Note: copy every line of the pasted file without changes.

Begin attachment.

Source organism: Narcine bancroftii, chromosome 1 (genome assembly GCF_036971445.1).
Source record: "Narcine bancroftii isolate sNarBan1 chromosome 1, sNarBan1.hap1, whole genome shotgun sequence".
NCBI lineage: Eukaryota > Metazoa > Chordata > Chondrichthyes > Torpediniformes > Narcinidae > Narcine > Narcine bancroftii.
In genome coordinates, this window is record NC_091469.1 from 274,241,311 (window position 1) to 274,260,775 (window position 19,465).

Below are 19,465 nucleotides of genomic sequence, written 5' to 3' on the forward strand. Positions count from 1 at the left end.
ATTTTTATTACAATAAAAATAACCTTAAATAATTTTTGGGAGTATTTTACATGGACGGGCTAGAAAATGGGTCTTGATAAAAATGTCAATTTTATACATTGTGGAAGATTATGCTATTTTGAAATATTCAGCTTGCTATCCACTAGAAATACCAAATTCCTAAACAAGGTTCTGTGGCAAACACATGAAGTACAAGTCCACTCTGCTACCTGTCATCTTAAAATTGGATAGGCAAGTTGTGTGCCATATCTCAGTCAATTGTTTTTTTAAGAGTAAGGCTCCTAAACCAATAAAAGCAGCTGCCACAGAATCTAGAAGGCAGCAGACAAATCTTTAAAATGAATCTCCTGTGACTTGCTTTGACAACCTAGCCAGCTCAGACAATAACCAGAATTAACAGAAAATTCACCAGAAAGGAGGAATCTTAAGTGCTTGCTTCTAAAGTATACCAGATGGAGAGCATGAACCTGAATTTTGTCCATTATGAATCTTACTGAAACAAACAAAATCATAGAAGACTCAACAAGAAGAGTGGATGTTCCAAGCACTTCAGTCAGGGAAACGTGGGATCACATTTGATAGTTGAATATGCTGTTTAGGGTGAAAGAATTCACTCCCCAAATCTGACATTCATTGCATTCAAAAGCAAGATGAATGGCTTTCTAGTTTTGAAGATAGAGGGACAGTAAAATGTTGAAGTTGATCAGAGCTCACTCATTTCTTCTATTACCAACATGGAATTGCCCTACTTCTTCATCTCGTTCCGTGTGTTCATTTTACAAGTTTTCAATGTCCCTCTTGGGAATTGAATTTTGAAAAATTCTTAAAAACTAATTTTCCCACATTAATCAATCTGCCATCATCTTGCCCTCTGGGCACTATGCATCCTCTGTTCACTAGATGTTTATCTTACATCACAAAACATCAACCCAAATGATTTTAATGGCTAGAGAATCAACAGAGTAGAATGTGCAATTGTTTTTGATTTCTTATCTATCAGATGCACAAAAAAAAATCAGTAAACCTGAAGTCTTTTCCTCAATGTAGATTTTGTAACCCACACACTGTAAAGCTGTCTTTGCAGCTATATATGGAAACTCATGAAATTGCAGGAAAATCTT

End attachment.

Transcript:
Source organism: Narcine bancroftii, chromosome 1 (genome assembly GCF_036971445.1).
Source record: "Narcine bancroftii isolate sNarBan1 chromosome 1, sNarBan1.hap1, whole genome shotgun sequence".
NCBI lineage: Eukaryota > Metazoa > Chordata > Chondrichthyes > Torpediniformes > Narcinidae > Narcine > Narcine bancroftii.
In genome coordinates, this window is record NC_091469.1 from 274,241,311 (window position 1) to 274,260,775 (window position 19,465).

Below are 19,465 nucleotides of genomic sequence, written 5' to 3' on the forward strand. Positions count from 1 at the left end.
ATTTTTATTACAATAAAAATAACCTTAAATAATTTTTGGGAGTATTTTACATGGACGGGCTAGAAAATGGGTCTTGATAAAAATGTCAATTTTATACATTGTGGAAGATTATGCTATTTTGAAATATTCAGCTTGCTATCCACTAGAAATACCAAATTCCTAAACAAGGTTCTGTGGCAAACACATGAAGTACAAGTCCACTCTGCTACCTGTCATCTTAAAATTGGATAGGCAAGTTGTGTGCCATATCTCAGTCAATTGTTTTTTTAAGAGTAAGGCTCCTAAACCAATAAAAGCAGCTGCCACAGAATCTAGAAGGCAGCAGACAAATCTTTAAAATGAATCTCCTGTGACTTGCTTTGACAACCTAGCCAGCTCAGACAATAACCAGAATTAACAGAAAATTCACCAGAAAGGAGGAATCTTAAGTGCTTGCTTCTAAAGTATACCAGATGGAGAGCATGAACCTGAATTTTGTCCATTATGAATCTTACTGAAACAAACAAAATCATAGAAGACTCAACAAGAAGAGTGGATGTTCCAAGCACTTCAGTCAGGGAAACGTGGGATCACATTTGATAGTTGAATATGCTGTTTAGGGTGAAAGAATTCACTCCCCAAATCTGACATTCATTGCATTCAAAAGCAAGATGAATGGCTTTCTAGTTTTGAAGATAGAGGGACAGTAAAATGTTGAAGTTGATCAGAGCTCACTCATTTCTTCTATTACCAACATGGAATTGCCCTACTTCTTCATCTCGTTCCGTGTGTTCATTTTACAAGTTTTCAATGTCCCTCTTGGGAATTGAATTTTGAAAAATTCTTAAAAACTAATTTTCCCACATTAATCAATCTGCCATCATCTTGCCCTCTGGGCACTATGCATCCTCTGTTCACTAGATGTTTATCTTACATCACAAAACATCAACCCAAATGATTTTAATGGCTAGAGAATCAACAGAGTAGAATGTGCAATTGTTTTTGATTTCTTATCTATCAGATGCACAAAAAAAAATCAGTAAACCTGAAGTCTTTTCCTCAATGTAGATTTTGTAACCCACACACTGTAAAGCTGTCTTTGCAGCTATATATGGAAACTCATGAAATTGCAGGAAAATCTT